From the author:
New jobs and qualifications
Social Media Manager, AdWords Specialist, Frontend Developer - all of these are jobs that our parents had never heard of before. These fields of activity have gradually developed, along with the rapid triumph of the Internet. And so it will go on.
Many jobs that were completely normal a few years ago are now extinct. Or do you still know what a gnomonist is? A tip: The resolution will be at the end of this post.
Which jobs will disappear?
If Facebook was smiled at first as a nice platform to play a little Candy Crush, discovered with the discovery of marketing opportunities through social networks almost overnight, a huge advertising industry in this area.
Time and again, one hears the opposite: that digitization will cost more jobs than it creates. Such statements are dangerous and, moreover, untenable. None of us can predict the future - at most assume.
Which industries will it meet and when?
And it can also be assumed, for example, that the people who work in one of the above-mentioned job fields will still be employed in ten years' time. Because they are flexible and can adapt quickly. These are two of the skills needed in times when the digital tsunami can break in at any time through its own industry.
"Deloitte Digital" and "Heads! Executive Consultancy "created a" Disruption Map by Industries "study in which all sectors are divided into four sections into one diagram: The X-axis represents the time course. Here you can see how long it will take until certain trades are captured by digitization.
On the y-axis, the intensity is shown, named with a small or large bang, so little or severely affected by the disruption. This Disruption Map shows that the mining, oil, gas and chemical industries are likely to be the last and the least shaken. The construction industry will probably only feel a breeze from the digitization storm.
The situation is very different in the retail, information and communication technologies (ICT), media, leisure and travel, banking, insurance, professional services, gastronomy, education and real estate sectors. Here must the Company and their employees expect a short fuse and a big bang and should have started thinking about it yesterday.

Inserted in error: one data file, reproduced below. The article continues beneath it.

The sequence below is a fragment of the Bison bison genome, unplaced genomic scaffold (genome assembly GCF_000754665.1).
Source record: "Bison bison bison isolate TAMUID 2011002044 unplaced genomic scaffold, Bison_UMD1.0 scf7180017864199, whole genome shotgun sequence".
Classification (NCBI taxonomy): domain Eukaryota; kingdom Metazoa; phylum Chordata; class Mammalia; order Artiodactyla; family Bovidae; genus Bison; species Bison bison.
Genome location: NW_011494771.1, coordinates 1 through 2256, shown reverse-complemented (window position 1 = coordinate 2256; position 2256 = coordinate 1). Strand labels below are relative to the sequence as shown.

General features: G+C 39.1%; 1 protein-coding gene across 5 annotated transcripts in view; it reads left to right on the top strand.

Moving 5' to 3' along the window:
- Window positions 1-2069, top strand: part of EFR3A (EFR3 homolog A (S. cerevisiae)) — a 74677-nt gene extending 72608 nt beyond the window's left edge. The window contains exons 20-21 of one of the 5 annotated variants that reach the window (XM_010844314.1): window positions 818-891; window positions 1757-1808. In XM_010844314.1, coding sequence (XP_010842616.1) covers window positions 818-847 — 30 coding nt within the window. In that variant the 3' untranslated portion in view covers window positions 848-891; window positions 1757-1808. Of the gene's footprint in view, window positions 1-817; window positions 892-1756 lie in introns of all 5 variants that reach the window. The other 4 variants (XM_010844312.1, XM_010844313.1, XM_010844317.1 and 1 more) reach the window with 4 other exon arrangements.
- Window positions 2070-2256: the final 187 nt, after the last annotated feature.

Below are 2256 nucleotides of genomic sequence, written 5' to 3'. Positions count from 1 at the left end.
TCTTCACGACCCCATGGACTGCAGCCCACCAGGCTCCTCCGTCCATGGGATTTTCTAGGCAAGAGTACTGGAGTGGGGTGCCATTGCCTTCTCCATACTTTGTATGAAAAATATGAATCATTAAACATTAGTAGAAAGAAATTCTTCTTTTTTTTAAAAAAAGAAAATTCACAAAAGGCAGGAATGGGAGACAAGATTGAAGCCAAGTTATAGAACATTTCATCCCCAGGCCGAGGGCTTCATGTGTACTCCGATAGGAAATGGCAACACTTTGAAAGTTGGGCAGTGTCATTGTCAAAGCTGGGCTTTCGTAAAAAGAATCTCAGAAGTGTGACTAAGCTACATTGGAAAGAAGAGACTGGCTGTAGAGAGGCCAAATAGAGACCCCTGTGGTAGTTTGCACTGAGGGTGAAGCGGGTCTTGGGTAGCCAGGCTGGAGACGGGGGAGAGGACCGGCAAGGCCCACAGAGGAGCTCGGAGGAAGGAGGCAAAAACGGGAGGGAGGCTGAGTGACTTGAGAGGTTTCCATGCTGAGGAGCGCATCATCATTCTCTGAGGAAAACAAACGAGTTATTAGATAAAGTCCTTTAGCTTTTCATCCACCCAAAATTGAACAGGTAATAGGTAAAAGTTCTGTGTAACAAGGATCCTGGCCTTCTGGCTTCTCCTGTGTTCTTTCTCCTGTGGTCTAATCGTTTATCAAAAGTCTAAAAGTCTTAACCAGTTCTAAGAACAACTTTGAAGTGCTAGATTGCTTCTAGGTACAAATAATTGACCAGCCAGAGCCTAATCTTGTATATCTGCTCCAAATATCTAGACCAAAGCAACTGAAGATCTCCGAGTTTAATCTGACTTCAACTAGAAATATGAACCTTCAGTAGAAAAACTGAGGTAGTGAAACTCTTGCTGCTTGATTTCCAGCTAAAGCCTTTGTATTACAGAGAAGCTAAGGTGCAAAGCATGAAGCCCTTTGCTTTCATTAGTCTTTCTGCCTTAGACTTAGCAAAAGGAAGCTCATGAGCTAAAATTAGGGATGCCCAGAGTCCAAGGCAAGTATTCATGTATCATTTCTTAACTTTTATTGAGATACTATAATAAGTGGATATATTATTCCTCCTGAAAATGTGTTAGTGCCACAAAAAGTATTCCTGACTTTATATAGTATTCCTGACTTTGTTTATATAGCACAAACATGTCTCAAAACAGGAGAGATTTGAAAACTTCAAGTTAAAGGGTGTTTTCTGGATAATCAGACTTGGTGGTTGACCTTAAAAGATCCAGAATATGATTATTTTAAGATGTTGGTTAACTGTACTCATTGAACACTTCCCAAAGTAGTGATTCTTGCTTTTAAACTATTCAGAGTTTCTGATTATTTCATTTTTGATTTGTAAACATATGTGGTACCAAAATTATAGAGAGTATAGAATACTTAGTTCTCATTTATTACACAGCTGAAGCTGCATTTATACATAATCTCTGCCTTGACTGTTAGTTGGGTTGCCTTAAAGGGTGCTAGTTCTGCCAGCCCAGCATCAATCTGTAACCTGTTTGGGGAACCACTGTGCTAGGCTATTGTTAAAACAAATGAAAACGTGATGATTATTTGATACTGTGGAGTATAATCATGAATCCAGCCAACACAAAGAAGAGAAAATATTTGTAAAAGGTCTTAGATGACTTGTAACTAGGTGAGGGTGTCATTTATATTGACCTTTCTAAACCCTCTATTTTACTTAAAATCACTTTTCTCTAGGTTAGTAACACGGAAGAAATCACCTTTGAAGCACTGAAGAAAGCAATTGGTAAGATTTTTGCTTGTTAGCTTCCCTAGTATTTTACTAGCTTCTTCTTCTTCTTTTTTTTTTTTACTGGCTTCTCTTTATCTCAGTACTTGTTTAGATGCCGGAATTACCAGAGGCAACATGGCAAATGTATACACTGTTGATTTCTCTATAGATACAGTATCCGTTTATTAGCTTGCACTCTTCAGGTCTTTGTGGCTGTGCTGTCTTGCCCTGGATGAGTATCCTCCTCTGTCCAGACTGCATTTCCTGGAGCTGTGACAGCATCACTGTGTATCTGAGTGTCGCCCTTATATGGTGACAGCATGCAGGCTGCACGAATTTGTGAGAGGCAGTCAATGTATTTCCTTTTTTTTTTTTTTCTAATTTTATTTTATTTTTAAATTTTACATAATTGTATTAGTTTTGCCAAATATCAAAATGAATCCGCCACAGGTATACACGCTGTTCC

Is your job resistant to digitization?
It is relatively easy to determine which occupational fields will remain almost exclusively in human hands for a considerable period of time: the more creative, flexible, social or spontaneous the profession, the lower the risk of automation.
Activities, which always follow the same patterns and procedures, can be done more easily and usually more efficiently by machines. Two Oxford Martin School researchers have studied 2013 702 careers and determined the level of automation risk in each area:
Occupations with high automation risk
- Insurance expert for motor vehicle damage
- Real Estate Agents
- tax consultant
- Couriers and messengers
- Temporary workers in the agricultural sector
- Referees and other sports officials
- Service staff in restaurant, bar and café
- Secretaries and administrative assistants
Occupations with low automation risk
- Social workers in the field of mental health and substance abuse
- personal Manager
- Executive employees
- Computer Systems Analyst
- Naval architects
- sales Director
For example, couriers and messengers are likely to be replaced by drones or autonomous vehicles over the next few years. Already today a big disruption is recognizable especially in the branch of the driving services. Turnover is already being done by dissenters like UBER and Co. So workers in this sector will literally be swept away.
Digitization requires new talent and skills
So for the future it is especially important to find digital employees. Those who like to accept change, actively promote it and, at best, even devise and develop new systems, such as Blockchain or language assistants.
Of course, the new always carries with it the "danger" of change and so some jobs will also fall prey to digitization. But at the same time, quite new - perhaps more exciting - jobs will be created here. New equipment and machinery may make assembly line work obsolete. For this, it will then need more appropriate professionals who can operate and maintain the devices. And the production facilities can be brought back to the country.
What attitude does it take to survive in a digital world?
The right education and training for the future is only one side of the coin. Certainly, continuous education is necessary. But what if your skills become obsolete with a new innovation? So you do not stand on the street, you need the following settings, which by the way also apply to companies in general:
It needs unrestricted openness to new developments. If you initially take a negative attitude from a gut feeling, you have a long-term disadvantage.
Conclusion: Be curious about the future
It takes the curiosity for everything unknown, and not only when all your friends already have it. Be like the "Early Adapters" who always want to be the first to get everything new. This feature makes you flexible - and that's the key to success in the digital world.
"The children born today will have jobs that do not exist today."
In this sense: Let's be curious!
PS. To answer my initial question: A gnomonist is someone who orients sundials.
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